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Apparatus to provide multimodal interaction with non-multimodal Web applications Disclosure Number: IPCOM000013119D
Original Publication Date: 2003-Jun-13
Included in the Prior Art Database: 2003-Jun-13
Document File: 2 page(s) / 88K

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Apparatus to provide multimodal interaction with non-multimodal Web applications.

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  Apparatus to provide multimodal interaction with non-multimodal Web applications

Handheld, In-Car and In-Home mobile devices plus wireless networks have created demand for web access from non-traditional computers. These mobile devices typically have sufficient processor and memory resources to provide web access but lack the traditional keyboard and mouse for surfing the web. The absence of a means for efficient input drives demand for speech technology to be used. Applications that support both visual and speech interaction are called multi-modal applications. Today, web applications can be created using visual interaction markup languages such as HTML, xHTML, or WML. Voice-only versions of these applications that can beaccessed with only a telephone can be created with a voice interaction markup language such as VoiceXML. A new markup language for creating multi-modal web applications was needed and is being developed by the Web standards committees. IBM has submitted a proposal named xHTML + Voice (X+V) that shows how to combine 3 existing standards ( xHTML, XMLEvents, and VoiceXML) to build multi-modal web applications. The lack of X+V applications inhibits the industry creation of mobile device browsers that support X+V. This invention provides a mechanism and apparatus to allow existing HTML and xHTML applications to be converted to X+V applications on the fly and thus expand the number of available applications for devices with X+V support.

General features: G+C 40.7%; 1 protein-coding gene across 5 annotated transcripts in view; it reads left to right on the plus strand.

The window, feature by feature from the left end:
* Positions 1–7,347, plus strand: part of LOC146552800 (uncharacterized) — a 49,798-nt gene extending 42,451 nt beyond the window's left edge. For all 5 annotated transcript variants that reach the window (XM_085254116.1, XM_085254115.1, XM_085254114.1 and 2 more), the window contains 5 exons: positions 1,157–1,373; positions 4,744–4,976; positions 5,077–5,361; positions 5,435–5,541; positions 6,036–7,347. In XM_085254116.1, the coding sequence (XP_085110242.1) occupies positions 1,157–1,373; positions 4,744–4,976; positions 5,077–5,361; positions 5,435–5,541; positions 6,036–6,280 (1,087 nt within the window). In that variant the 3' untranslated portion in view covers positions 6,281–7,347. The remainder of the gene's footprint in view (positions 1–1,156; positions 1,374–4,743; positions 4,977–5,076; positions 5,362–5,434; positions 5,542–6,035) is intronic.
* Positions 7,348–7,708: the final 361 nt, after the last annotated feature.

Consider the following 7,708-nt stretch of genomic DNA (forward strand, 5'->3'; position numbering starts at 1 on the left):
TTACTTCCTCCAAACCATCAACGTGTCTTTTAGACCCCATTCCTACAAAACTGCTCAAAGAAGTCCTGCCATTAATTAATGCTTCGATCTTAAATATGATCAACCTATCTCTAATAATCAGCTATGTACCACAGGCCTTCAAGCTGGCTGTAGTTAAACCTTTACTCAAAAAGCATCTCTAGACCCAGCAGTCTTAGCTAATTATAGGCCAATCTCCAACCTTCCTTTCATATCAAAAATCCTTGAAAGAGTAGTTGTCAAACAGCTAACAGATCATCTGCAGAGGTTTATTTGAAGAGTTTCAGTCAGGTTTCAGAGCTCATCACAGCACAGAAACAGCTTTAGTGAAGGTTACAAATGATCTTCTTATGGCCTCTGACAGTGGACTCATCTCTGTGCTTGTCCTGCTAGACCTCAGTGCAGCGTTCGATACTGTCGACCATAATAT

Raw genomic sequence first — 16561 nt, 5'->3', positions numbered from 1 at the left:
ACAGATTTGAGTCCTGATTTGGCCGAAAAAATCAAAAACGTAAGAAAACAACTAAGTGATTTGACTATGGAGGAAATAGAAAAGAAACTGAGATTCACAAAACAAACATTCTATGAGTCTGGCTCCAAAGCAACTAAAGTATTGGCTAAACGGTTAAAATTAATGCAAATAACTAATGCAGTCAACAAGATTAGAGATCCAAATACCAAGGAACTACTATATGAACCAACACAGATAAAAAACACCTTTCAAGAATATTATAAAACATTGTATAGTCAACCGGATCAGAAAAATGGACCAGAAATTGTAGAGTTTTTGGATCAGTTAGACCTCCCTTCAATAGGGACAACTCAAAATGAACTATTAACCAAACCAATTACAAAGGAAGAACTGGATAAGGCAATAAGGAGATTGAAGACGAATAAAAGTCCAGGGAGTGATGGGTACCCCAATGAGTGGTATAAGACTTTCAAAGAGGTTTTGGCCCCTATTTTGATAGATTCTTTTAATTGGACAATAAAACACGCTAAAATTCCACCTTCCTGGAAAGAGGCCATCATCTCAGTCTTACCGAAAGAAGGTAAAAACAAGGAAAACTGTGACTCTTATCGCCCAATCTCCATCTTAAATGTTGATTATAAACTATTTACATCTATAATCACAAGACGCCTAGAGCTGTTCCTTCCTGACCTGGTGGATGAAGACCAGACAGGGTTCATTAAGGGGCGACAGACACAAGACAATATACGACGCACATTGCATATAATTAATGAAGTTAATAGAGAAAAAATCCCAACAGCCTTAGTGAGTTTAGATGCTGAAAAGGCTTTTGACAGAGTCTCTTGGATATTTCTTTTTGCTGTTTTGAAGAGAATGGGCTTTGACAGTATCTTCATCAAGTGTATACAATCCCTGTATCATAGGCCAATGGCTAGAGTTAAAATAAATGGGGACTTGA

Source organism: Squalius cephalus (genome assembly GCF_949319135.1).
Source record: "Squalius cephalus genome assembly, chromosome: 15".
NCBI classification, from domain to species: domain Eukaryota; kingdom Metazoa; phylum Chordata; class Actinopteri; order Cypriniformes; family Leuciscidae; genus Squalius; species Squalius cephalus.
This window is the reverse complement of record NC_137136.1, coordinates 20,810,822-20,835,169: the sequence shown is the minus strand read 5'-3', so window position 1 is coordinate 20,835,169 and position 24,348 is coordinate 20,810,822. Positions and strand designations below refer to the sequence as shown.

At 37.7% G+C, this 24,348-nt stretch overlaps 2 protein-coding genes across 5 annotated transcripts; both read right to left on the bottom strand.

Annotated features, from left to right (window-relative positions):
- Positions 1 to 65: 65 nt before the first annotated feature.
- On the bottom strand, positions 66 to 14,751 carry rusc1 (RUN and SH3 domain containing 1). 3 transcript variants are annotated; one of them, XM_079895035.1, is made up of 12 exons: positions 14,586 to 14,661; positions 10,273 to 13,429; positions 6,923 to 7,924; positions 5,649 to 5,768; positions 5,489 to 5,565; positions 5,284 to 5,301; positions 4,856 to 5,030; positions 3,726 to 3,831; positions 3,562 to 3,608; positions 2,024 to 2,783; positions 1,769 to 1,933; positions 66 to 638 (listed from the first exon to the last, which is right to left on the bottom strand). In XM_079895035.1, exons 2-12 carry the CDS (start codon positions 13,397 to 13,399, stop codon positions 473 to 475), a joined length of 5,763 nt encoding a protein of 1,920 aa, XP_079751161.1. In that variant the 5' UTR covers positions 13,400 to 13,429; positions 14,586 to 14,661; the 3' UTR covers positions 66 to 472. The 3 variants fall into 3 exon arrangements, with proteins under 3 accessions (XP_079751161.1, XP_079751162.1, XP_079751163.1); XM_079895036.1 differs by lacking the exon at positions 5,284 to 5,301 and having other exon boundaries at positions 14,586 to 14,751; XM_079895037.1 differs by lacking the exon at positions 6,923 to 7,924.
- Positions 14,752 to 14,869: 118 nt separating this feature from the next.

A novel mechanism is invented to transcode HTML pages to X+V. This apparatus is shown in Figure 1.

1. Parse HTML into a DOM

2. Annotation step: Insert grammars into the DOM attached to certain elements (i.e., text entry input elements). The grammar references can be any of the ways grammars are referenced in VoiceXML documents. I presume this includes ways to specify how to create grammars from backend DBs, ...

You could also optionally insert annotation that shows alternative ways to render selected elements, if there are better ways to present them audially. Annotation allows you to have conditional includes and replaces -- Might there not be cases where what you see is not what you want to hear?

3. Transcoding step: ( If DOM is an HTML DOM, transcode it to XHTML -- this is a prereq, not part of the invention.) Create voice snippets to go with selected XHTML elements and insert them in the DOM. Some can be created automatically, given the labels and other information in the HTML. Oth...